Tuesday, December 13, 2005

Tookie and the Death Penalty

Stanley "Tookie" Williams was executed this morning in California, and that's a good thing. While I will add my own commentary, I must refer the handful of people who actually read my blog to my friend Kirk's thoughts on this episode: http://kirkdawg.blogs.friendster.com/my_blog/2005/12/it_took_long_en.html. I find myself agreeing with Kirk's points.

It may surprise some people to know that I'm a supporter of the death penalty. I know it doesn't deter many people, if any, from committing heinous crimes. I look at the death penalty as society's just vengeance for heinous crimes, particularly murder. As a Christian, I know we are supposed to the turn the other cheek, and not take an eye for an eye. Perhaps it is my fallibility as a human being that leads me to still demand vengeance for those who have been murdered. I do, however, want to be sure that the right people are executed. I don't mind the lengthy appeals that death penalty cases undergo, because it increases the likelihood that mistakes will be caught before it is too late. In any case where DNA could come into play, testing should be required. Evidence should be safeguarded until the execution is completed.

With the sensitivity of forensic testing today, there's no excuse for not having every rock looked under to be sure we have the right perp. Once we are as certain as possible that we have the guilty party, if a jury finds for death, death should be the punishment barring any legal errors.
Mr. Williams, aka "Tookie", was one of the founders of the Crips. Together with the Bloods gang, the Crips have been responsible for an untold amount of crime, violence, and murder. These gangs have chapters all across the nation, luring young men of color into a life of crime, drugs, and violence. Of course, if society presented young men of color with adequate opportunities for legitimate self-improvement and a way out of abject poverty, gangs wouldn't have any members. However, just because we have allowed the circumstances that lead to gangs does not mean we should excuse gang violence.

Tookie (what kind of nickname is that anyway?!?) protested his innocence of the murders throughout. There are the usual charges of ineffective counsel, flimsy evidence, etc. Since Tookie exhausted all possible appeals, I can only conclude that there was no legal error in the trial and that the verdict was just. I haven't read the trial transcript, and I certainly didn't sit on the jury. The fact remains he was found guilty of 4 murders, and as a Crips "founder", he's likely responsible for God-only-knows how many more.

I'm uncertain why his case became a cause celebre around the world, and especially in Hollywood. Is it because he "found God" and decided to renounce gang violence and write children's books on the matter? If so, that's a lovely gesture on his part to try to undo some of the damage he did when free. I'm glad Tookie discovered that gang violence leads to no where anyone intelligent would want to go. Yet he takes no responsibility for the murders he committed, and seemed to be playing the race card in his attempt at clemency.

Death Row is not a rehab camp. It's a place you go while waiting to die. If a murderer finds Jesus, Mohammed, or whomever while there, good for them. It doesn't change what they did or the punishment for it. God will forgive them of the murders; society doesn't have to. Besides, if you truly believe in the Christian message, you know you'll go straight to heaven upon execution anyway. I don't see how living in prison the rest of your natural life is better than seeing the Savior post haste.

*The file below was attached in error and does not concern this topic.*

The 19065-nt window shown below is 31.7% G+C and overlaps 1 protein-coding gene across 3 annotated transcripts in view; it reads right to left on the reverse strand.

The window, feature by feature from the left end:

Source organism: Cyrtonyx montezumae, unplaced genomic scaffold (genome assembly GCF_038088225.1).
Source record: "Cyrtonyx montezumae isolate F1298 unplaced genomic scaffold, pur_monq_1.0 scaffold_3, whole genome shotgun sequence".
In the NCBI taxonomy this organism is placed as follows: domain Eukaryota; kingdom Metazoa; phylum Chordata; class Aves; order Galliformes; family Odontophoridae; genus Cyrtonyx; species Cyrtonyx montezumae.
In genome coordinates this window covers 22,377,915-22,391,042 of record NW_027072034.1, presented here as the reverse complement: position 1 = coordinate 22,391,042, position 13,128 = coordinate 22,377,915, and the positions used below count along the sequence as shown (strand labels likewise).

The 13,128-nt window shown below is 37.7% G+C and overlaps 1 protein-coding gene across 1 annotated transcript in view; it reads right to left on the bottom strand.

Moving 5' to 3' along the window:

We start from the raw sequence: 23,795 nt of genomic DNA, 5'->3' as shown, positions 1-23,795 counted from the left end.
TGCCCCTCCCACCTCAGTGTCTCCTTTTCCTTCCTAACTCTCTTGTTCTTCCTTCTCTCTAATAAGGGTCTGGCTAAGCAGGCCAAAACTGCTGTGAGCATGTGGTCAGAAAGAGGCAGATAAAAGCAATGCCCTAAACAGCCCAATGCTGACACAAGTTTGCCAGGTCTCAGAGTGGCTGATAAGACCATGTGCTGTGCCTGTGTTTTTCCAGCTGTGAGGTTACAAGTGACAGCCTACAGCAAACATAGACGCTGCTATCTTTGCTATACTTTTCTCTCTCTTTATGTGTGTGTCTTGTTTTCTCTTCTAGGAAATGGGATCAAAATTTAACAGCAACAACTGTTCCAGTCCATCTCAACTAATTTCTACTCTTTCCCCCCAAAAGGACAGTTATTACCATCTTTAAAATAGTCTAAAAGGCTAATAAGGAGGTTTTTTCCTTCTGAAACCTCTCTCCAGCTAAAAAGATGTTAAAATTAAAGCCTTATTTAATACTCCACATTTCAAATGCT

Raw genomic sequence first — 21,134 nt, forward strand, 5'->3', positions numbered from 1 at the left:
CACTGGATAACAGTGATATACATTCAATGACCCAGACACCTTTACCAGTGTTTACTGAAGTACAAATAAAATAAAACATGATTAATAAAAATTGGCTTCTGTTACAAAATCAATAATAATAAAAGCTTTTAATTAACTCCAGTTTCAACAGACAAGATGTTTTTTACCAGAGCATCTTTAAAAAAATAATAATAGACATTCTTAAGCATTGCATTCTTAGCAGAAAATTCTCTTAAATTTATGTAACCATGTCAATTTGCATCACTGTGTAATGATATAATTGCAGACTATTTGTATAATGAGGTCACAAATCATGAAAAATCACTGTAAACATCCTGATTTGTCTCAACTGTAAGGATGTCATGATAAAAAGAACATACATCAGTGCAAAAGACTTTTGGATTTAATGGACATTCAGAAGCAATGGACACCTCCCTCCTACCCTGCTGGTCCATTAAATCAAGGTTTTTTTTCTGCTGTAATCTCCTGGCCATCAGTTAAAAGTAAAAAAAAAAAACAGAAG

I don't mean to be glib, but I'm highly suspicious of death row conversions. If they are sincere, I'm happy for the condemned. But just because you've become a changed person on death row doesn't mean you should be granted mercy. Tookie's case did not warrant Gov. Arnold's intervention. From the reports this morning on the Today Show, Tookie was quite defiant even to the end. They apparently had trouble finding a vein for the lethal injection, which is something that should have been done before he was brought to the death chamber.

I'm disturbed but not exactly surprised that the YDA Minority caucus sponsored a resolution that was adopted in Phoenix to ask for mercy for Tookie. It seems all the partners of Democrats (NAACP, etc) were all asking that Gov. Arnold commute his sentence. I understand people who take a principled stand against the death penalty. It is unevenly applied, and if you're black, you're more likely to get sentenced to death than if you are white, even if you commit the same crime. People who are poor in this country, black or white, rarely have the effective assistance of counsel. There are many fine public defenders in this country, but they are overloaded and overwhelmed by the system. Money, as OJ Simpson and Micheal Jackson have proved, can buy you freedom. I doubt that Tookie was prosecuted simply because he was black. If you believe the system is hopelessly corrupt or broken, then fight to change it; fight for a moratorium so that the system can be fixed as best as possible. Individuals come with their own baggage, and Tookie had a full set. Like Kirk, I wonder if the press and Hollywood would have been so quick to jump on the "forgiveness" bandwagon had Tookie been a white supremacist, Neo-Nazi who had murdered 4 people of color but later recanted his beliefs on death row. If the answer is no, as I suspect it is, then Tookie's supporters are guilty of gross hypocrisy.

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